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Does anyone know how to a regular expression in python to get everything in between a quotation marks?

For example, text: "some text here".... text: "more text in here!"... text:"and some numbers - 2343- here too"

The text are of different length, and some contain punctuation and numbers as well. How do I write a regular expression to extract all the information?

what I would like to see in the compiler:

some text here more text in here and some numbers - 2343 - here too

7

This should work for you:

"(.*?)"

Placing a ? after the * will restrict it to match as little as possible, so it doesn't consume any quote marks.

>>> r = '"(.*?)"'
>>> s =  'text: "some text here".... text: "more text in here!"... text:"and some numbers - 2343- here too"'
>>> import re
>>> re.findall(r, s)
['some text here', 'more text in here!', 'and some numbers - 2343- here too']
7

Try "[^"]*" that is, " followed by zero or more items that aren't ", followe by ". So:

pat = re.compile(r'"[^"]*"').
  • I like Karl's answer better than mine. Thanks, Karl – Pierce Feb 26 '12 at 16:25
1

If the quoted sub-strings to be matched do NOT contain escaped characters, then both Karl Barker's and Pierce's answers will both match correctly. However, of the two, Pierce's expression is more efficient:

reobj = re.compile(r"""
    # Match double quoted substring (no escaped chars).
    "                   # Match opening quote.
    (                   # $1: Quoted substring contents.
      [^"]*             # Zero or more non-".
    )                   # End $1: Quoted substring contents.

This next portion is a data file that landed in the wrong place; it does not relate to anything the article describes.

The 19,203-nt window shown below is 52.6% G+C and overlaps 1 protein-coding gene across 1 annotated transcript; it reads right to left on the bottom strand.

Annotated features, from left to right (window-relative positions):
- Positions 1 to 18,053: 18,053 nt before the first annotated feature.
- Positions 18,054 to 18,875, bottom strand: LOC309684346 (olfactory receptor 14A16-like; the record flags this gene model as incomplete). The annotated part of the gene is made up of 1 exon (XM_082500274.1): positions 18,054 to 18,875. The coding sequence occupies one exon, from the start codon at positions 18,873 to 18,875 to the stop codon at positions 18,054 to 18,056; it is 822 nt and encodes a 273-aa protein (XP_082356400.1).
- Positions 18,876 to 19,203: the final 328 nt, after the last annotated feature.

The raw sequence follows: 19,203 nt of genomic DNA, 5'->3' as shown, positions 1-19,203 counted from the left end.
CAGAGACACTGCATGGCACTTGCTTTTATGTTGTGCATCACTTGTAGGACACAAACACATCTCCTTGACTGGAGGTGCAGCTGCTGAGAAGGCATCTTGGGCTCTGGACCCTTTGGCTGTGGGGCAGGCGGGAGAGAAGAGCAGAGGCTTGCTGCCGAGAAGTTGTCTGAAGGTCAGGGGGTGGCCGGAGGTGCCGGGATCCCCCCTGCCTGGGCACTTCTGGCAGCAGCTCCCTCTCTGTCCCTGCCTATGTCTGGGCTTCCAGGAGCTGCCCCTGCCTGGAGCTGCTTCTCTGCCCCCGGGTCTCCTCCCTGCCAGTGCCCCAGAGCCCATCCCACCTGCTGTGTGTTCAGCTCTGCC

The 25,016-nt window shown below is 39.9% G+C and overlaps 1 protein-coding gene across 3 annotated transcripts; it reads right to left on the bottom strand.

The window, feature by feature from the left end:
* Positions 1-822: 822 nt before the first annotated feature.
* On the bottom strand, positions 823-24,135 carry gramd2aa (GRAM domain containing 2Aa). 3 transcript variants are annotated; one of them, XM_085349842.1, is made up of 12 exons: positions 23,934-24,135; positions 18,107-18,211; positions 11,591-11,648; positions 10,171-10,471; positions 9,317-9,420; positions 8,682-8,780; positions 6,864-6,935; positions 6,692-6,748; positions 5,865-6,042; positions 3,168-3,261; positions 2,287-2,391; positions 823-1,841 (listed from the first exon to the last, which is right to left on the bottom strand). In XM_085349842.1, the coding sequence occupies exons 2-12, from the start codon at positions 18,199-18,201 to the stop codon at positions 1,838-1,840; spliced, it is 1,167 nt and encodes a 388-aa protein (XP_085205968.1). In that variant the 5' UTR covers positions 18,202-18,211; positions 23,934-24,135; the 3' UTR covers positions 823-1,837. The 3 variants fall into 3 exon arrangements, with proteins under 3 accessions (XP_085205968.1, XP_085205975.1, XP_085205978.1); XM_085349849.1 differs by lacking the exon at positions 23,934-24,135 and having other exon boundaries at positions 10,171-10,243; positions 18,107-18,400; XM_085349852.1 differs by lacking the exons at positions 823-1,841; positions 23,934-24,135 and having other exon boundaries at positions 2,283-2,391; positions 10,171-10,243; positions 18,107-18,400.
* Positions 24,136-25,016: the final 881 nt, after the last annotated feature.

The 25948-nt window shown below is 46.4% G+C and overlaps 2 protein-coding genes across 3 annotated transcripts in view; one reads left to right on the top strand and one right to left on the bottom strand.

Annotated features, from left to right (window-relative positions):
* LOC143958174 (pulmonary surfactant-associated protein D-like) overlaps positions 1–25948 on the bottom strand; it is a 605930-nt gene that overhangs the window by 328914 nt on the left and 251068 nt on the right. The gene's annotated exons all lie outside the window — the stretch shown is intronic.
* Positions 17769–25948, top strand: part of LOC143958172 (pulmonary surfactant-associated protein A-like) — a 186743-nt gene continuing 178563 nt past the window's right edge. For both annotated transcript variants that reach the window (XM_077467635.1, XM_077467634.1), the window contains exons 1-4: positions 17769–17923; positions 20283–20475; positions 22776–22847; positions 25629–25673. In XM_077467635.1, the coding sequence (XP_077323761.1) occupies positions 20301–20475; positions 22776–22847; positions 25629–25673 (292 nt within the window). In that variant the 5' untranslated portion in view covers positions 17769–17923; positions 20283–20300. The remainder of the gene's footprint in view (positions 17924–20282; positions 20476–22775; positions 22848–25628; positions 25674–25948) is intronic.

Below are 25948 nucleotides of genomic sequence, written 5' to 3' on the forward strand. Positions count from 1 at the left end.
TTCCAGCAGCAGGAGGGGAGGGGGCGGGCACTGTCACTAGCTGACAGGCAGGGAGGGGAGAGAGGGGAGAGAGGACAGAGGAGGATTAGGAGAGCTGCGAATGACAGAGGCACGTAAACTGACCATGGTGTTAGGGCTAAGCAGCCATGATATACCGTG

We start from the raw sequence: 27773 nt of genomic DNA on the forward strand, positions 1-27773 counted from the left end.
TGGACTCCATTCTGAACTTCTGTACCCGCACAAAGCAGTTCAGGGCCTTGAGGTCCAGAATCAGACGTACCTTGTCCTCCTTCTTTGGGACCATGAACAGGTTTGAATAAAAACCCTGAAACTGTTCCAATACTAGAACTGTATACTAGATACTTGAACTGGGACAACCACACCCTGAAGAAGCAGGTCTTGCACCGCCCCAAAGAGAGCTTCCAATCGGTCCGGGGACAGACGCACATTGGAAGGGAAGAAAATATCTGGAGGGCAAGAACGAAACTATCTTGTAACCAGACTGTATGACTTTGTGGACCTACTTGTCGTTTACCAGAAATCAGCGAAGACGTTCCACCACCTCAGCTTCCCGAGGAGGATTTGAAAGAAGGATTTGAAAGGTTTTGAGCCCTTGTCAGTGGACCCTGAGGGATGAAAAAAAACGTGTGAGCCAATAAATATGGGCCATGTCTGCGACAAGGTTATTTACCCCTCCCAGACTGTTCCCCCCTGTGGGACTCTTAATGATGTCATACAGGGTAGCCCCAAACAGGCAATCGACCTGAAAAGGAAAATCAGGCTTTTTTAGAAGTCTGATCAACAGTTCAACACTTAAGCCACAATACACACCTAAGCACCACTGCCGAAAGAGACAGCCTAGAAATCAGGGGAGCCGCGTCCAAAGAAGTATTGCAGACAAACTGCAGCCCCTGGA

"                   # Match closing quote.
    """, re.VERBOSE)

But if the quoted sub-string to be matched DOES contain escaped characters, (e.g. "She said: \"Hi\" to me.\n"), then you'll need a different expression:

reobj = re.compile(r"""
    # Match double quoted substring (allow escaped chars).
    "                   # Match opening quote.
    (                   # $1: Quoted substring contents.
      [^"\\]*           # {normal} Zero or more non-", non-\.
      (?:               # Begin {(special normal*)*} construct.
        \\.             # {special} Escaped anything.
        [^"\\]*         # more {normal} Zero or more non-", non-\.
      )*                # End {(special normal*)*} construct.
    )                   # End $1: Quoted substring contents.
    "                   # Match closing quote.
    """, re.DOTALL | re.VERBOSE)

There are several expressions I'm aware of that will do the trick, but the one above (taken from MRE3) is the most efficient of the bunch. See my answer to a similar question where these various, functionally identical expressions are compared.

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